Gradually, retail stores and shops started to fill the gaps between these inns to take advantage of the passing trade brought by this important route into and out of the city. During the Victorian period, the village to the north of the Uxbridge Road began to slowly expand to the south of the road. Toward the southern end of Green Lane (the old toll-free drovers route into the city) is "The Fox" public house. The Fox has been named West Middlesex Pub of the Year in 2005, 2007, 2010 and 2011.[5][6] Built in 1848 it is a largely unspoilt and original mid-Victorian pub. It has received a 'local listing' from Ealing Council as a building of local interest. It is constructed out of local golden yellow brick with more expensive red bricks used for detailing on corners and chimneys. Rich brown glazed tiles are used for the ground floor exterior walls with coloured stained glass in the fan lights. The upper story has Mock Tudor detailing, including dentils on the two outward-facing gables. Most of the interior is also original, although the dividing walls between bars and off-licence sales have been taken out to create one large bar area. The present day eating area retains its original wooden wall panelling. On the east of the building itself is a very sheltered beer garden, so food and drink can be enjoyed inside or out. The Fox was the meeting place for the local fox hunt until the 1920s. The hunt would set off across Hanwell Heath, much of which still existed at that time. Today however, it is more usual to stand at the bar in the early evening and watch foxes strolling by quite unfazed by the punters supping their pints of real ale at the tables and benches out front.[7][8][9]


St Bernard's Gate House (Grade II)
St Bernard's Gate House
(Grade II)
Lying to the west of the River Brent and so actually in the precinct of Norwood Green, the Middlesex County Lunatic Asylum was commonly referred to as the Hanwell Asylum because it was closer to the centre of Hanwell than either Norwood or Southall. The asylum was opened in 1831 to house pauper lunatics. In 1937 it was renamed St Bernard's Hospital by which it is still known today. Built on some of its former grounds to the east is Ealing Hospital. Most of the original asylum still remains, with over half having been turned into flats and the rest remaining as a psychiatric hospital. The most interesting parts are the chapel and an entrance arch, visible from the Uxbridge Road. Within the grounds of Hanwell Asylum, on the west side of the main block, was a small isolation hospital.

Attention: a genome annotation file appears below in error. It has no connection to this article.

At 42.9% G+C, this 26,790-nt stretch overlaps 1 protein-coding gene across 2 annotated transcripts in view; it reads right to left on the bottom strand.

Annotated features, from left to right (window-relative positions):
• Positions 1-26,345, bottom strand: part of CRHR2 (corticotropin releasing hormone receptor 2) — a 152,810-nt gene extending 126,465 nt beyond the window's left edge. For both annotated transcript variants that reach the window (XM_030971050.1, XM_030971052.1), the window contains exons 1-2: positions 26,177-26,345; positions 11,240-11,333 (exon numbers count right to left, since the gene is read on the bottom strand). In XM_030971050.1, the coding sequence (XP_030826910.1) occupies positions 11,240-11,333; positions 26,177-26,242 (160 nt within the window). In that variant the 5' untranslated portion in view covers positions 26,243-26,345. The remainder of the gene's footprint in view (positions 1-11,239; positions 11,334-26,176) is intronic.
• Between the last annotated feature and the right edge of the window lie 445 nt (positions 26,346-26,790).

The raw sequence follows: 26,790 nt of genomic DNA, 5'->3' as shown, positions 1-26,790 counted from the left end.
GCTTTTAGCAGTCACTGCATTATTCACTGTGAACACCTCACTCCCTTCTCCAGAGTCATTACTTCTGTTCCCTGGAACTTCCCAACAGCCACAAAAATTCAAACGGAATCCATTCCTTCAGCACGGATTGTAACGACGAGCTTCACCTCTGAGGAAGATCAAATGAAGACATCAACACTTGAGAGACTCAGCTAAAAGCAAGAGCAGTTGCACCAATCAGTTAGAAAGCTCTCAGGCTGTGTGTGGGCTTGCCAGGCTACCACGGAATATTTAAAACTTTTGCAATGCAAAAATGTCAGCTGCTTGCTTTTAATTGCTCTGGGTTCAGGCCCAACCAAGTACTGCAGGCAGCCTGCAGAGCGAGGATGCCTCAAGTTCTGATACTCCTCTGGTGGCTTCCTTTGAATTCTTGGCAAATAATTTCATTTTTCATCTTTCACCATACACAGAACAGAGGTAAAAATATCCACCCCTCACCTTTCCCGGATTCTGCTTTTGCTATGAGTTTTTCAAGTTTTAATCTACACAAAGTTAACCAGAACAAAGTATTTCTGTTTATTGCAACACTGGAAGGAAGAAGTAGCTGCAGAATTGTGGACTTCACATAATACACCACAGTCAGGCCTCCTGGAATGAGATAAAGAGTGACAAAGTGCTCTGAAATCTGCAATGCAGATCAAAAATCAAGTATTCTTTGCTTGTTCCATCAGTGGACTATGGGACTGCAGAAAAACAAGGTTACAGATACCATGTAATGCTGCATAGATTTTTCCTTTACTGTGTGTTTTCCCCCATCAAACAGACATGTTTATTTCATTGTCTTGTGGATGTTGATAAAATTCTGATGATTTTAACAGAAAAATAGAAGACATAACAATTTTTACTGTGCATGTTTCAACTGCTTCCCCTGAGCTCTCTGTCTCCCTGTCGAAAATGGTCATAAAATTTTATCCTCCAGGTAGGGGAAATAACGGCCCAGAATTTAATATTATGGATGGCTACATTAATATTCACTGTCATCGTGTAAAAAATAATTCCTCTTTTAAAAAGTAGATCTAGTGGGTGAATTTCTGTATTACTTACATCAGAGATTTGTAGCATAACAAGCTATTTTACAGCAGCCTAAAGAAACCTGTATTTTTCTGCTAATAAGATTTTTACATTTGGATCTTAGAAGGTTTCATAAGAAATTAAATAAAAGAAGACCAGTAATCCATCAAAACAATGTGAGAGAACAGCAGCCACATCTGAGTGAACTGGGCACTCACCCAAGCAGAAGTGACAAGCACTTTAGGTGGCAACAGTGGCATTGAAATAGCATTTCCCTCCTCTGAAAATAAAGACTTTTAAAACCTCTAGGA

The hospital was remarkable as one of its physicians, John Conolly, 1794 1866, was progressive in the treatment of patients and avoided the use of restraints. A memorial garden dedicated to him is at the junction of Station Road with Connolly Road. The hospital did have a museum housed in its chapel, but this collection has now been broken up and relocated. It included many items ranging from patient registers, reports and a large assortment of medical equipment, including a padded cell, consisting of a wooden framework with padded door, walls and floor, but no ceiling.

Within the boundary of Hanwell proper, there were three more asylums. These were all private. The first one recorded, was "Popes House", which admitted its first patient (it is thought) in 1804.

Later, "Elm Grove House" in Church Road was turned into an asylum by Susan Wood. Her husband was the brother of Mrs Ellis, the wife of William Ellis, the first superintendent of Hanwell Asylum.[10] The East India Company took over Elm Grove in 1870 and renamed it the "Royal India Asylum". It closed in 1892.[11]

Another local asylum was "Lawn House", the home and privately-run asylum of Dr John Conolly, which he opened after retiring as superintendent of Hanwell Asylum. After his death in 1866, it was taken over by his son-in-law Henry Maudsley who ran it until 1874.

Down Green Lane and on the west side was the old "Hanwell Cottage Hospital", which was named "The Queen Victoria and War Memorial Hospital". This was built in 1900 and paid for by public subscription and run on voluntary contributions until the creation of the NHS in 1948. In 1979 it was replaced by "Ealing District General Hospital", on the other side of the River Brent. The southern Portland stone and brick pier of the cottage hospital's entrance, bearing the inscription HANWELL was preserved as a permanent reminder of Hanwell's first hospital. The two original Edwardian street lamps outside the entrance were also preserved, but then mysteriously disappeared, causing enquiries to be made.

Places of interest and recreation